Voting is a Privilege and a Responsibility
As Catholic Christians we have a responsibility to vote. The Catechism of the Catholic Church notes in paragraph 2240:
"Submission to authority and co-responsibility for the common good make it morally obligatory to pay taxes, to exercise the right to vote, and to defend one's country [Rom 13:7]:"
Scripture teaches us to offer prayers and thanksgiving for those with the responsibilities of public office (1 Timothy 2: 2).
The upcoming national election will determine the leadership of our country and Supreme Court for many years to come and therefore it is important to vote for candidates that represent Catholic values regardless of party.
The major parties approach issues very differently. This can be confirmed by looking at the platform comparison by clicking here.
Issues concerning life are paramount. Theologian Colin Donovan of EWTN television notes, "The common good can never involve killing the unborn or the approval of homosexuality. These issues touch directly on the most basic goods of all (life and family) - and thus are of unique and paramount importance. It is not possible, therefore, to claim an equal weight between a candidate's position on these principles and policy positions on how to achieve certain good ends. Sadly, many have inverted the priority of principle over means."
St. John Paul II, writing when he was our pope, stated:
All this is causing a profound change in the way in which life and relationships between people are considered. The fact that legislation in many countries, perhaps even departing from basic principles of their Constitutions, has determined not to punish these practices against life, and even to make them altogether legal, is both a disturbing symptom and a significant cause of grave moral decline. Choices once unanimously considered criminal and rejected by the common moral sense are gradually becoming socially acceptable. ...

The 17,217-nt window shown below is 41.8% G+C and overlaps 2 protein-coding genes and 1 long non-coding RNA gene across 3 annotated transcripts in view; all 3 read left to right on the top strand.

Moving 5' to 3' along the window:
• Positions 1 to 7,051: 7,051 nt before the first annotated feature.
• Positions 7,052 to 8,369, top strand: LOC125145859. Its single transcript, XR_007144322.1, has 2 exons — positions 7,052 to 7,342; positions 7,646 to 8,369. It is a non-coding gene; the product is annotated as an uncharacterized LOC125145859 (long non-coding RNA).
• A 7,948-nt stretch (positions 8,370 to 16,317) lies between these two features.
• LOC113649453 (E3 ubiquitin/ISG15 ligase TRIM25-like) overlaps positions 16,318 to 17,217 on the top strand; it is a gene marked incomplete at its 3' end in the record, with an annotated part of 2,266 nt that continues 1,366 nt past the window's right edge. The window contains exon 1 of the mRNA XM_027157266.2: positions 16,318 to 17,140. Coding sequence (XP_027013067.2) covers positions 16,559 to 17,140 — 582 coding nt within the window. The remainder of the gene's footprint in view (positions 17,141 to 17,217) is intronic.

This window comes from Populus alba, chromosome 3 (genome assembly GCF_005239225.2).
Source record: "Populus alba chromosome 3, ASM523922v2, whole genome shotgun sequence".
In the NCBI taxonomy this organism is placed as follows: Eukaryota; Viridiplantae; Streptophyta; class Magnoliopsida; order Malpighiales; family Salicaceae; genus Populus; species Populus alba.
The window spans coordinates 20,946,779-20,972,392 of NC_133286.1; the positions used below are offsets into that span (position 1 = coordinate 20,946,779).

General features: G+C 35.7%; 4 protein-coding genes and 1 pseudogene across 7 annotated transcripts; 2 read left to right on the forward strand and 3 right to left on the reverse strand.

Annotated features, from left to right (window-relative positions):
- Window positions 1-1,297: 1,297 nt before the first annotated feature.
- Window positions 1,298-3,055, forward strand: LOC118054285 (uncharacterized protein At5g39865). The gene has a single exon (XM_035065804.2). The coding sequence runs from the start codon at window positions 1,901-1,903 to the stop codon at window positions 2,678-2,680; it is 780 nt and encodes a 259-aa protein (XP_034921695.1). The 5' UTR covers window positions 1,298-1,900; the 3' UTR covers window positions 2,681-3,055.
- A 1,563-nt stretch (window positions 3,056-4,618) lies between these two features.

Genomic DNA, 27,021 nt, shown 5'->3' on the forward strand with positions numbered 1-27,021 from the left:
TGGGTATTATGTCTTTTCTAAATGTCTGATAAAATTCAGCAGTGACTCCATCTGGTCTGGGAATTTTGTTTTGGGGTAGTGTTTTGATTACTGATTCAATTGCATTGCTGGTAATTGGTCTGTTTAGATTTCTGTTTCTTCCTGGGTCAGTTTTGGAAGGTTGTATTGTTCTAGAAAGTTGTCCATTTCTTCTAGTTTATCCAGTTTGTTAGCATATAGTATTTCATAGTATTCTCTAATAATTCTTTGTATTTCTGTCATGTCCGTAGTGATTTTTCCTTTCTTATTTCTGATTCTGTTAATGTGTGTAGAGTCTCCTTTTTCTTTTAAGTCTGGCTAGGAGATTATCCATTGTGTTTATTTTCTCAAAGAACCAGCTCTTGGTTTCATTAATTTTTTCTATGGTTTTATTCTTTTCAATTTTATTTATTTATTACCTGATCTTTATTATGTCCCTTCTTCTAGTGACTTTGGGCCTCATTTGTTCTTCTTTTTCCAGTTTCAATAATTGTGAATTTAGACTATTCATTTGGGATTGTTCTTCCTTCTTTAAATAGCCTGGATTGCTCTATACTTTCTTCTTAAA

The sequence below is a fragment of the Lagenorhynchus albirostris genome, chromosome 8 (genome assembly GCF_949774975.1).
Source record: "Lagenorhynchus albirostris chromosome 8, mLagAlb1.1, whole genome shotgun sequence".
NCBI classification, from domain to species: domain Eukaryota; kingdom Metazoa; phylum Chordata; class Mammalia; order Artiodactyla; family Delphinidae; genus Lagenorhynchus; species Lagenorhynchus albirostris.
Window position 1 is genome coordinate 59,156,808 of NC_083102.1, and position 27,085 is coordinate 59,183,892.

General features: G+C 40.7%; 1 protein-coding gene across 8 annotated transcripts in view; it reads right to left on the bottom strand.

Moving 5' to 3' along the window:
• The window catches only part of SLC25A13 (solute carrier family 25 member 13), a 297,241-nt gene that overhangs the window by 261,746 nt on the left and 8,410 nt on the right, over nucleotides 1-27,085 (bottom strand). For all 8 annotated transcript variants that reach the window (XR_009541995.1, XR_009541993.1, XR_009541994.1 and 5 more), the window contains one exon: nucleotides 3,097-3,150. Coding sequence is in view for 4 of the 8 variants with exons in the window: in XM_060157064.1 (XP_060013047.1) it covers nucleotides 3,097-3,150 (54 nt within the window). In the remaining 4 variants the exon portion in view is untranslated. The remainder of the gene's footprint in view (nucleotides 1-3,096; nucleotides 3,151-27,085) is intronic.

the end result of this is tragic: not only is the fact of the destruction of so many human lives still to be born or in their final stage extremely grave and disturbing, but no less grave and disturbing is the fact that conscience itself, darkened as it were by such widespread conditioning, is finding it increasingly difficult to distinguish between good and evil in what concerns the basic value of human life. [Gospel of Life 3]
To claim the right to abortion, infanticide and euthanasia, and to recognize that right in law, means to attribute to human freedom a perverse and evil significance: that of an absolute power over others and against others. This is the death of true freedom: "Truly, truly, I say to you, every one who commits sin is a slave to sin" (John 8:34). [Gospel of Life 20]
St. Teresa of Calcutta (Mother Teresa) spoke at the United Nations in 1985 on their fortieth anniversary. She said, “By destroying the unborn child, we are destroying the presence of God. We have destroyed love. We have destroyed the most sacred thing that a human being can have: the joy of loving and joy of being loved.”
She continued to defend the unborn at the 1994 Prayer Breakfast with President Bill Clinton and Hillary Clinton. She said:
“But I feel that the greatest destroyer of peace today is abortion, because it is a war against the child, a direct killing of the innocent child, murder by the mother herself. And if we accept that mother can kill even her own child, how can we tell other people not to kill one another? How do we persuade a woman not to have an abortion? As always, we persuade her with love and we remind ourselves that love means to be willing to give until it hurts. Jesus gave even His life to love us.”
“By abortion, the mother does not learn to love, but kills even her own child to solve her problems. And, by abortion, the father is told that he does not have to take any responsibility at all for the child he has brought into the world. That father is likely to put other women into the same trouble. So abortion just leads to more abortion.”